New York’s real estate industry has become a victim of its own success, according to Department of City Planning Chair Marisa Lago.
“We are seeing what—at least for me since the 70s—is an all-time high in an antidevelopment sentiment,” she said at REBNY’s annual commercial management leadership breakfast on Thursday morning. “I do think a portion of it is the fact that we have had sustained growth for such a long period.”
Lago gave the keynote address at REBNY’s breakfast, which is held every year to honor workers in the commercial building management industry. She contrasted the growth the city has been experiencing for years with her time working there in the early 1980s, when crime was rising and the city was losing jobs to New Jersey and families to Long Island, and noted that many newer residents of New York are not familiar with this type of environment.
“Despite the Great Recession, we have in the city just seen steady prosperity,” she said, “and so we have a generation that has never experienced anything but growth.”
Anger about developments and rising rents was arguably a key factor in the November elections, when Democrats took full control of state government for the first time in years. They are now planning to pass some ambitious and pro-tenant rent reform laws that have concerned the real estate industry.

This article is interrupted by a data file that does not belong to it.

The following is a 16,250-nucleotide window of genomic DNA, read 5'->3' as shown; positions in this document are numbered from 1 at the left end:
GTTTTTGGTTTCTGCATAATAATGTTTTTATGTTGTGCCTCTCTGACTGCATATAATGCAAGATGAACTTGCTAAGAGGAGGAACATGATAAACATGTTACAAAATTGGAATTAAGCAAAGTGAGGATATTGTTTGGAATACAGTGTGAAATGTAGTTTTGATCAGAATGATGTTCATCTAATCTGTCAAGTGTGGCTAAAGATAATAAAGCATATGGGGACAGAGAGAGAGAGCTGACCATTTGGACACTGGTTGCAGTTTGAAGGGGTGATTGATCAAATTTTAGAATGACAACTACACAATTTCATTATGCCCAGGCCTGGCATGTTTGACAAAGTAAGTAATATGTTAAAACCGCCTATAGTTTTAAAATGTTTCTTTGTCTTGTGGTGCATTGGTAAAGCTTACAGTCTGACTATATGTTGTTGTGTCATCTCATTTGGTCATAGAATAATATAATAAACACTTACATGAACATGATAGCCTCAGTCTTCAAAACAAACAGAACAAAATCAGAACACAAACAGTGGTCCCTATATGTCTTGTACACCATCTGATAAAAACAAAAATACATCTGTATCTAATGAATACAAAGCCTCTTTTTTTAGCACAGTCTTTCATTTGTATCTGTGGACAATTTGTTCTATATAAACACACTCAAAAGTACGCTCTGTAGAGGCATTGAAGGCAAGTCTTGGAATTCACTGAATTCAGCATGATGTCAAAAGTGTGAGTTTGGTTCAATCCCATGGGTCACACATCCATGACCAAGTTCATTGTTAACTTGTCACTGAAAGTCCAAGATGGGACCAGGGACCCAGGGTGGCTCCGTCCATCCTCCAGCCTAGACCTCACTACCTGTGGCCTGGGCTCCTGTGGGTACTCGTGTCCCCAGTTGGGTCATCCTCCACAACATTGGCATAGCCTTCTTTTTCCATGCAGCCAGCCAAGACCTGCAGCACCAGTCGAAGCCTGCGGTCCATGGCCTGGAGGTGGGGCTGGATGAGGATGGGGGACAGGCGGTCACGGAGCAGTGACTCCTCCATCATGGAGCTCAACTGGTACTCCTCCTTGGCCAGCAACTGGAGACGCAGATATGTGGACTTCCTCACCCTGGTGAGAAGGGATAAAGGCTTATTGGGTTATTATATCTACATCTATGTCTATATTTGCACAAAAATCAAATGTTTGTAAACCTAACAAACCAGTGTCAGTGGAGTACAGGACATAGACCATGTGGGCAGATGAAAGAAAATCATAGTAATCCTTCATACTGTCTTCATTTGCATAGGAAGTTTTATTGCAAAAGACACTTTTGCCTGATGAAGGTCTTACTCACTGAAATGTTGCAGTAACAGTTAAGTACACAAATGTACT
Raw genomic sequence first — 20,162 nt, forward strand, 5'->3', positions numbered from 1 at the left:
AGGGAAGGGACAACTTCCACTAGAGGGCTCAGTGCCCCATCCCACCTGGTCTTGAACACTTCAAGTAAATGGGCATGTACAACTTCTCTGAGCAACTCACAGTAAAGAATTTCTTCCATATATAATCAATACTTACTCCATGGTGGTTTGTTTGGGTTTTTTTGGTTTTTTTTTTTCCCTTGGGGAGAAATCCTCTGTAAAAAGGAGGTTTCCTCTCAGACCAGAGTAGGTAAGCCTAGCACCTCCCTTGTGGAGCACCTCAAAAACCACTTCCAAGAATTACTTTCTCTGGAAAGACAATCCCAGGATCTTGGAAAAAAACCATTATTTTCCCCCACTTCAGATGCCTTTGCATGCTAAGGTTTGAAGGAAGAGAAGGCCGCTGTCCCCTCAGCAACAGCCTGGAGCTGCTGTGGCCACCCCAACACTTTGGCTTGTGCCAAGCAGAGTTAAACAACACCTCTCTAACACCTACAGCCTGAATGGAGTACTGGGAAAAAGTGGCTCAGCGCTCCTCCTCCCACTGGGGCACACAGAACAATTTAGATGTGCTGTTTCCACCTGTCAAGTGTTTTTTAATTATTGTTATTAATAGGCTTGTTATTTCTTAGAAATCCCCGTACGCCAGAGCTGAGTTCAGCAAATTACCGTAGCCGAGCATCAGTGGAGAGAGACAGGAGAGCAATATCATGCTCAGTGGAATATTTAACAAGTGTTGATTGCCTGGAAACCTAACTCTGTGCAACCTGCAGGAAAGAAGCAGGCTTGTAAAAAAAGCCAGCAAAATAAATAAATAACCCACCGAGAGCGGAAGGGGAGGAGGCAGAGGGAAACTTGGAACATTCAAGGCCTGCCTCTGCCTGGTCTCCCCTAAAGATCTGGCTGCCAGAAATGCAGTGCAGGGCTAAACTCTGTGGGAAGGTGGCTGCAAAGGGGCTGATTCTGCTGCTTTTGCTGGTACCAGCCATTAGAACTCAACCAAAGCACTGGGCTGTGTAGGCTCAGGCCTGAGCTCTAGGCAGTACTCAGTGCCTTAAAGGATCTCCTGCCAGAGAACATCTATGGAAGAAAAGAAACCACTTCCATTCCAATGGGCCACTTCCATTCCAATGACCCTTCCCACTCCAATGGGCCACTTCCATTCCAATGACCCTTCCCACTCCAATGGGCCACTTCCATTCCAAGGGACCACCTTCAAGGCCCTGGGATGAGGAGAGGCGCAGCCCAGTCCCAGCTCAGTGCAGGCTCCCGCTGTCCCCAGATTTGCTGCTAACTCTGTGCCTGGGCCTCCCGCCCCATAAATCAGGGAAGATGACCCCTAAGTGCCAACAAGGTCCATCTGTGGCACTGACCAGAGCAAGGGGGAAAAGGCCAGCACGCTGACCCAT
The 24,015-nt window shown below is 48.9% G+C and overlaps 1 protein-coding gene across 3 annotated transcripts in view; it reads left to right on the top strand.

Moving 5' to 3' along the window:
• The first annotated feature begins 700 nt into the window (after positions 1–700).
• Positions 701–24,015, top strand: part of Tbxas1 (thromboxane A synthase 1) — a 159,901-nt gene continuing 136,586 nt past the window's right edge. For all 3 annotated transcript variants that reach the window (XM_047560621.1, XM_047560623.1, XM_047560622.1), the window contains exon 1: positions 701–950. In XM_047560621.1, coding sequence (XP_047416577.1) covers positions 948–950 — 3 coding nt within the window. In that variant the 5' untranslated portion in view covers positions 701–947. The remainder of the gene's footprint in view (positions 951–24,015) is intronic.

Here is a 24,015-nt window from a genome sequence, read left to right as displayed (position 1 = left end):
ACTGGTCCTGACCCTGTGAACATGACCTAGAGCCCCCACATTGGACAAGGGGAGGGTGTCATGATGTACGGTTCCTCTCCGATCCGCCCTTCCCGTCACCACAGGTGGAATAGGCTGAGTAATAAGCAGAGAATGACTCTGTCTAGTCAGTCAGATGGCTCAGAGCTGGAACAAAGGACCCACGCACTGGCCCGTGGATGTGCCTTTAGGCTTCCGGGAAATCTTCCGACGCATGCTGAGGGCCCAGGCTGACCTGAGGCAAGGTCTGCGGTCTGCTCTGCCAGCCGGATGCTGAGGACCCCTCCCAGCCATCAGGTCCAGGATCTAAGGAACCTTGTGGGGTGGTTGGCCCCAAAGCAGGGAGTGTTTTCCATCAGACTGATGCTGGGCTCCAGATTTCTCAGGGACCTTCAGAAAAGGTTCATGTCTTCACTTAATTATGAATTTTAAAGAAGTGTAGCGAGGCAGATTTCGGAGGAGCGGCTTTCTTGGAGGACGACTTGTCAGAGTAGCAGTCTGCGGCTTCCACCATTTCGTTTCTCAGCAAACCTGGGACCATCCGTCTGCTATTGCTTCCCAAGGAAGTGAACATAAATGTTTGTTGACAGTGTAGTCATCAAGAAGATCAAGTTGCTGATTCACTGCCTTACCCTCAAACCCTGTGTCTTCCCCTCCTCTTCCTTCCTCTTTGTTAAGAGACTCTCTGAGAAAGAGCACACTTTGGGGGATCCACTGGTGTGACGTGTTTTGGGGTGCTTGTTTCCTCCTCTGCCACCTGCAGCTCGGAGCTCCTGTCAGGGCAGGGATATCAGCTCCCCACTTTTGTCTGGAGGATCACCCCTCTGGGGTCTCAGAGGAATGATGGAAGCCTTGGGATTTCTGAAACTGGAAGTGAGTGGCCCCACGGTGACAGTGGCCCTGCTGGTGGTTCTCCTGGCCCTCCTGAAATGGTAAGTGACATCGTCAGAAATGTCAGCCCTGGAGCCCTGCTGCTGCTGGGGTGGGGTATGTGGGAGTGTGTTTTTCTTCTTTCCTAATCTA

Lago said developers need to dispel the myth that not building more will somehow make New York a more affordable city to help avoid being vilified so frequently.
“It’s actually quite the opposite. As housing supply becomes more constrained, that just drives up the price of it,” she said. “But I do think we need to speak about it in terms that respond to the very concrete fears that people have of displacement.”
Lago touched on several other issues in her address, ranging from the importance of the 2020 census to Amazon’s sudden arrival to and departure from Long Island City to New York’s zoning code. She said Long Island City and Downtown Brooklyn were two prime examples of the city carrying out rezonings effectively.
“New housing is attracting a talented workforce, which in turn is attracting businesses and jobs,” she said. “It’s a virtuous cycle.”